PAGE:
ASX 200 bank shares slump could continue: Morgan Stanley

a woman leans her back on the glass of an office tower with her arms folded and her eyes closed as if digesting bad news.

a woman leans her back on the glass of an office tower with her arms folded and her eyes closed as if digesting bad news.

S&P/ASX 200 Index (ASX: XJO) bank shares had a rough time of it last month. The decline continued into the first week of March.

In the past month, the Commonwealth Bank of Australia (ASX: CBA) share price has dropped 10%, the Westpac Banking Corp (ASX: WBC) share price has fallen 6.4%, the National Australia Bank Ltd (ASX: NAB) share price has dropped 7% and the ANZ Group Holdings Ltd (ASX: ANZ) share price declined 5.5%.

This negative return compares to a decline of just 1.7% for the S&P/ASX 200 Index (ASX: XJO) over the last month.

But, one broker thinks that banks could underperform the ASX 200 over the rest of 2023.

Negative outlook for ASX 200 bank shares

Morgan Stanley has suggested that the banking sector will underperform the ASX 200 over the rest of the year because of a combination of an economic slowdown, ongoing interest rate increases, falling house prices and higher mortgage serviceability hurdles, which could all hurt loan growth, according to reporting by The Australian.

The broker suggests that lending margins are peaking, with refinancing and discounting up, while deposit pricing benefits moderate.

Morgan Stanley’s Richard Wiles suggested that the current situation is increasing “the likelihood that major bank profit margins peak earlier and at a lower level.”

Increasing interest rates and an increasingly competitive environment are causing more volatility to bank margins. The broker suggested that margins are likely to fall in FY24.

Morgan Stanley reportedly pointed out that there don’t appear to be any near-term catalysts to accelerate loan growth. It’s also likely that loan losses are likely to worsen from here.

The broker wrote:

We forecast loss rates to rise to 16bp of loans in FY23 (estimate) and 29bp in FY24 (estimate), resulting in a double-digit earnings headwind in each year.

While FY23 could see good profit growth for the banks, the broker estimates that profit at the ASX 200 bank shares will drop by an average of 12% in FY24.

What’s going to happen with interest rates next?

Yesterday, the Reserve Bank of Australia (RBA) announced that it was increasing the cash rate target by 25 basis points to 3.60%.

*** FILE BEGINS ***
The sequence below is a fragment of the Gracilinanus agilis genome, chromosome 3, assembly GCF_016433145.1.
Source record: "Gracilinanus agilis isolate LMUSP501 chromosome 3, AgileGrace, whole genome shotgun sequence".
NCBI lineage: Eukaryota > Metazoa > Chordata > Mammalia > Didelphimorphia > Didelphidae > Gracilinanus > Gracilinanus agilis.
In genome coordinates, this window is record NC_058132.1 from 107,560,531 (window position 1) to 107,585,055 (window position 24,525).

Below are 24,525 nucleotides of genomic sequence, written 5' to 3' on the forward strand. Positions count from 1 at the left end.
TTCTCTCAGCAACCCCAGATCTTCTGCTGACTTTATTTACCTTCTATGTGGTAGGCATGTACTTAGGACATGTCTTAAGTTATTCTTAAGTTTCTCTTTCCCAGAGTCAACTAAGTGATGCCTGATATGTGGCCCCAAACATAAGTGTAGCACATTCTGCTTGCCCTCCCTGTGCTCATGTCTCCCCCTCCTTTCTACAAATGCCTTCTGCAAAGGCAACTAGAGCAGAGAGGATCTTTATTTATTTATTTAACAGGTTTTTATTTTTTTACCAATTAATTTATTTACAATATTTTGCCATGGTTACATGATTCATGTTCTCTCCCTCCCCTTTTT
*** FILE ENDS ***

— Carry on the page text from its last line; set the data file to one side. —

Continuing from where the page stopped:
The RBA noted that global inflation remains “very high” and that services price inflation “remains high”, with strong demand for some services over the summer.

Australia’s central bank noted that rents are increasing “at the fastest rate in some years”. It’s expecting inflation to decline in 2023 and 2024, reaching around 3% in mid-2025. The RBA said that medium-term inflation expectations remain “well anchored, and it is important that this remains the case.”

It was also noted that wage growth is “continuing to pick up in response to the tight labour market and higher inflation.”

In terms of the outlook, the RBA said that it “expects that further tightening of monetary policy will be needed to ensure that inflation returns to target and that this period of high inflation is only temporary.”

What does this mean for ASX 200 bank shares?

It does seem as though the share prices of the banks now reflect the tougher situation for banks.

So, I think there may not be that much more downside unless the bank’s bank losses are worse than expected in the year ahead.

I think that banks will still report higher profits and dividends in FY23. The dividends could rise in the years ahead and boost the cash returns of shareholders.

The post ASX 200 bank shares slump could continue: Morgan Stanley appeared first on The Motley Fool Australia.

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Motley Fool contributor Tristan Harrison has no position in any of the stocks mentioned. The Motley Fool Australia’s parent company Motley Fool Holdings Inc. has no position in any of the stocks mentioned. The Motley Fool Australia has recommended Westpac Banking. The Motley Fool has a disclosure policy. This article contains general investment advice only (under AFSL 400691). Authorised by Scott Phillips.

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